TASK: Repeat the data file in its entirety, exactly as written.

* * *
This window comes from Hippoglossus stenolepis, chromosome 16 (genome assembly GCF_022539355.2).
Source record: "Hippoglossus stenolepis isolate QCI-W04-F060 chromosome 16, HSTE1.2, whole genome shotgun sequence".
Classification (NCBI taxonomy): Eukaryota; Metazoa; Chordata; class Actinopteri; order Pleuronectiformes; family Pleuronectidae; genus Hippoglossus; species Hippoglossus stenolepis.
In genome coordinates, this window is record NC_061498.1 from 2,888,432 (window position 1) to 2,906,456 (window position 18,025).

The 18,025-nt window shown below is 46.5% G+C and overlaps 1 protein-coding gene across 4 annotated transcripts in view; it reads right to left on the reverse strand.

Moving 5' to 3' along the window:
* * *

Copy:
This window comes from Hippoglossus stenolepis, chromosome 16 (genome assembly GCF_022539355.2).
Source record: "Hippoglossus stenolepis isolate QCI-W04-F060 chromosome 16, HSTE1.2, whole genome shotgun sequence".
Classification (NCBI taxonomy): Eukaryota; Metazoa; Chordata; class Actinopteri; order Pleuronectiformes; family Pleuronectidae; genus Hippoglossus; species Hippoglossus stenolepis.
In genome coordinates, this window is record NC_061498.1 from 2,888,432 (window position 1) to 2,906,456 (window position 18,025).

The 18,025-nt window shown below is 46.5% G+C and overlaps 1 protein-coding gene across 4 annotated transcripts in view; it reads right to left on the reverse strand.

Moving 5' to 3' along the window: